[Gc] Win64 GCC support

Petter Urkedal urkedal at nbi.dk
Sun Jun 21 08:23:36 PDT 2009


On 2009-06-21, Ivan Maidanski wrote:
> Hi!
> 
> NightStrike <nightstrike at gmail.com> wrote:
> > 2009/6/21 Ivan Maidanski <ivmai at mail.ru>:
> > > Hi!
> > >
> > > NightStrike <nightstrike at gmail.com> wrote:
> > >> On Sun, Jun 21, 2009 at 3:00 AM, Petter Urkedal<urkedal at nbi.dk> wrote:
> > >> > On 2009-06-20, NightStrike wrote:
> > >> >> 2009/6/19 Ivan Maidanski <ivmai at mail.ru>:
> > >> >> > I guess current configure won't work for mingw-w64.
> > >> >> >
> > >> >> > ...
> > >> > Your seem to be familiar with Automake, so you probably know what to
> > >> ....
> > >> I can do the work, as it should be very easy.  It's just that I want
> > >> to be clear how you guys want it done.  Going the AC_DEFINE route is
> > >> handling it all at configure time instead of make time.  Both work
> > >> fine, just tell me which to do and I'll do it.
> > >
> > > If I understood correctly the question, we handling it at configure time (as we pass the desired --enable/disable-XXX to configure).
> > 
> > Well, nothing's being enabled or disabled.  It's more like;
> > 
> > AS_CASE([$host],
> >   [x86_64-w64-mingw*],[AC_DEFINE([GC_NOT_DLL])])
> > 
> > Putting that in configure.ac will create a new #define GC_NOT_DLL when
> > the host is mingw-w64's win64 host crt.
> > 
> > Doing it at make time would involve setting the AM_CFLAGS variable in
> > Makefile.am based on some condition.  Either one works.  In fact, you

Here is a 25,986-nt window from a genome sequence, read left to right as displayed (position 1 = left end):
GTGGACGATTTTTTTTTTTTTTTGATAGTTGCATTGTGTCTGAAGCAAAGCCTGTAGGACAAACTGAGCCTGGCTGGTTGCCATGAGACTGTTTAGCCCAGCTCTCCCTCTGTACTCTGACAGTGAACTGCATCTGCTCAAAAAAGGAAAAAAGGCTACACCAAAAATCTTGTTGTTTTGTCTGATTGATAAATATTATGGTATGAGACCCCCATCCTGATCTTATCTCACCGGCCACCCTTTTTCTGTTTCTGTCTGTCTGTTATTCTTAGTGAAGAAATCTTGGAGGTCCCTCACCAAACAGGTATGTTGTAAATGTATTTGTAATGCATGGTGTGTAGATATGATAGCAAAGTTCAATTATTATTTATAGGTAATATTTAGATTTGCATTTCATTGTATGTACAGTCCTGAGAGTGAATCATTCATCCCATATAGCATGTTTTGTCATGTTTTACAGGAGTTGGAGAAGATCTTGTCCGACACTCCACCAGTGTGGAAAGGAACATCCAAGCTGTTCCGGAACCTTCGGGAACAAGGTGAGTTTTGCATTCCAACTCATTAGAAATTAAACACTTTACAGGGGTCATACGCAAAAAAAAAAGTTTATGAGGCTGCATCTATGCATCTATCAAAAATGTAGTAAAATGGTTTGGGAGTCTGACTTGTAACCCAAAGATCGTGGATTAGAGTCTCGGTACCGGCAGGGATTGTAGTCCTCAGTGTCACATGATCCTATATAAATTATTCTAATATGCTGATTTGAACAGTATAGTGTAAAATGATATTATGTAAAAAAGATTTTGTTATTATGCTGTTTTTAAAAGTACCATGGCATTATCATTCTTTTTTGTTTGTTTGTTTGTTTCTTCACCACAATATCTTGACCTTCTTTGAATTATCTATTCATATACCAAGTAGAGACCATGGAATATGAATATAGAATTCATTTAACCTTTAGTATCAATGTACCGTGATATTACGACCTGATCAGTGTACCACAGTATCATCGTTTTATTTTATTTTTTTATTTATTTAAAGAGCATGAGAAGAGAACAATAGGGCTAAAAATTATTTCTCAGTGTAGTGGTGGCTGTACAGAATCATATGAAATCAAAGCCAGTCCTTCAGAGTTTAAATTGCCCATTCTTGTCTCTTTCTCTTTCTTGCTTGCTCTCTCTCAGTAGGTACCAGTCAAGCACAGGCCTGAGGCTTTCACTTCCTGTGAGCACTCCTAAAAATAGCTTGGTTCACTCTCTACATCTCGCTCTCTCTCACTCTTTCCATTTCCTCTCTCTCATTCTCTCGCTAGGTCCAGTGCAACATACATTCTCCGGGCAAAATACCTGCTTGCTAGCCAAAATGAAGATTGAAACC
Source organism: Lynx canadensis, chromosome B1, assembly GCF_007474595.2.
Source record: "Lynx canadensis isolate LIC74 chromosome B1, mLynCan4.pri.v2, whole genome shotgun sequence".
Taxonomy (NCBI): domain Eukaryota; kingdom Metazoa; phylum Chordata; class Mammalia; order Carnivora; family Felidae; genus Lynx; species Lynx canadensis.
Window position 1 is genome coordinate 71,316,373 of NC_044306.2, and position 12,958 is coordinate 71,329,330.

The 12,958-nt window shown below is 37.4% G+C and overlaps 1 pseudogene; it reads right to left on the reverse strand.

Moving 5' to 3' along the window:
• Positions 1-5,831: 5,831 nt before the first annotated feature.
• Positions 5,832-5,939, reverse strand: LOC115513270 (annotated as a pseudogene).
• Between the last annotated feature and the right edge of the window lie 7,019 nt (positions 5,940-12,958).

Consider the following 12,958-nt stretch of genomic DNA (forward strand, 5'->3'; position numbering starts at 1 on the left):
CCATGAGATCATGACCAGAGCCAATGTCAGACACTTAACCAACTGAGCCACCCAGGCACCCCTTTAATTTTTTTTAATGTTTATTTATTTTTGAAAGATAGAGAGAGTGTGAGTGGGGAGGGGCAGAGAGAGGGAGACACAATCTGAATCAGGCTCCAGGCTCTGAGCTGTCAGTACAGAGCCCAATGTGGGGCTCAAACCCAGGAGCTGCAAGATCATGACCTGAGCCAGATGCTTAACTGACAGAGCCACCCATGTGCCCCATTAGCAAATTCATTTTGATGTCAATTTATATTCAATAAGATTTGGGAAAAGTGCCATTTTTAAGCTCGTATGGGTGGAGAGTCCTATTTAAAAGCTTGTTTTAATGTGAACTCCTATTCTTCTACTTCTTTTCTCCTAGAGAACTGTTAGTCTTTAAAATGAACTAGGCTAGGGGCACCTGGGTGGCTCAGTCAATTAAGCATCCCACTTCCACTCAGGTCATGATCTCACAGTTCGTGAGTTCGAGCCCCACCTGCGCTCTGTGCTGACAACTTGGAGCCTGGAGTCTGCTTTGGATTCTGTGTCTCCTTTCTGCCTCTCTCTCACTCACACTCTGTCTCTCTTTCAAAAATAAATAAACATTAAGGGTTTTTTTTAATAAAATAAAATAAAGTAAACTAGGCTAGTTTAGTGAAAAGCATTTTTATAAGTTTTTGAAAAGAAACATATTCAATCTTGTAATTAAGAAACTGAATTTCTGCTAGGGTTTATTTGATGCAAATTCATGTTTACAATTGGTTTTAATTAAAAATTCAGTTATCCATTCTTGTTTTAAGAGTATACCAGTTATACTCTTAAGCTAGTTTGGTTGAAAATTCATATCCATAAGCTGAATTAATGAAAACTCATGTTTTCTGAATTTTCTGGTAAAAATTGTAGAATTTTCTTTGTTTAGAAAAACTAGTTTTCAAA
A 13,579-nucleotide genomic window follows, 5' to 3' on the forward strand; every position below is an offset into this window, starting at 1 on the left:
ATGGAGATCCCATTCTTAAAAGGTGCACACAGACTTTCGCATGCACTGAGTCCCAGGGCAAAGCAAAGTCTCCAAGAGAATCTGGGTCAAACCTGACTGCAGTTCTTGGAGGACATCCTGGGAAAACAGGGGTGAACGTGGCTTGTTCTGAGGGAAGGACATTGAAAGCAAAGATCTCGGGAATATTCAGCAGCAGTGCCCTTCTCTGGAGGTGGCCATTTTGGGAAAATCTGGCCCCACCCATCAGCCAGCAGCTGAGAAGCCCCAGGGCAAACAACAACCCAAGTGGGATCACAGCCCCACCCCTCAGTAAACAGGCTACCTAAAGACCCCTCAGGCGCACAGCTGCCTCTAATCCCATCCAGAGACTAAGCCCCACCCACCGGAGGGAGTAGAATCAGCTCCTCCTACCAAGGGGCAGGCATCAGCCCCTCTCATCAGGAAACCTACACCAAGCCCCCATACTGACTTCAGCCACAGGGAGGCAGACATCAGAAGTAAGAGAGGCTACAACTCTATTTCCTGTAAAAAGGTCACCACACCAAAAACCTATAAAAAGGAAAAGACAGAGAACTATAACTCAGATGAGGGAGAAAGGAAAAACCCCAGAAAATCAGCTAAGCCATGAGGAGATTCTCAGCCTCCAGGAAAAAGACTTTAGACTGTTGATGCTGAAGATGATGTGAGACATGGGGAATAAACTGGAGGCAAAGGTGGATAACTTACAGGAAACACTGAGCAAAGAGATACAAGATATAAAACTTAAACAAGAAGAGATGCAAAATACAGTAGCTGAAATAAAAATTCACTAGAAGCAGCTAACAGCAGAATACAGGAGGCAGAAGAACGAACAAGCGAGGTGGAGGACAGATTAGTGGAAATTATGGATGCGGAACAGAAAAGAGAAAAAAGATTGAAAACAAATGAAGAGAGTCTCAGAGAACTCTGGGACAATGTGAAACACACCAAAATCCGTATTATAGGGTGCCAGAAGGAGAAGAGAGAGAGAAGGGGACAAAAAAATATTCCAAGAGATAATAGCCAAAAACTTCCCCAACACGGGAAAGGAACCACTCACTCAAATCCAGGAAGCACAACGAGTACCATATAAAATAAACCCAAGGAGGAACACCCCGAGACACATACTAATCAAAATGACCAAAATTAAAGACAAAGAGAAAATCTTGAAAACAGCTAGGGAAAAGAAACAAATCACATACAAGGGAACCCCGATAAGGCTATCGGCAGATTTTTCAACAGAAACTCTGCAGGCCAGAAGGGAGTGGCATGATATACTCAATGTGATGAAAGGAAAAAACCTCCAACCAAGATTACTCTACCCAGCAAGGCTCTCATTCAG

> > can commit those two lines there to configure.ac right now and
> > regenerate it if you want.
> 
> As we are not using config.h for now (although there's a suggestion to optionally use it (but only at build time, not public gc.h)). So, the preferred way, for now, is to set the AM_CFLAGS.

No, AM_CFLAGS is not meant for configuration macros.  As NightStrike
hinted at in his question (which I missed), the AC_DEFINE macros ends up
in $(DEFS), which in turn ends up on the compiler command line.  If/when
my patch to use a config.h header is accepted, then the same macros ends
up in that file and $(DEFS) becomes simply -DHAVE_CONFIG_H.  That means
that if the source files start with

#ifdef HAVE_CONFIG_H
#  include "config.h"
#endif

then it's possible to switch between the two models without changes to
the codebase other than the AC_CONFIG_HEADER invocation.

The policy question is rather whether to use AC_DEFINE or to place the
macro definition directly into header files under an
architecture-dependent conditional.


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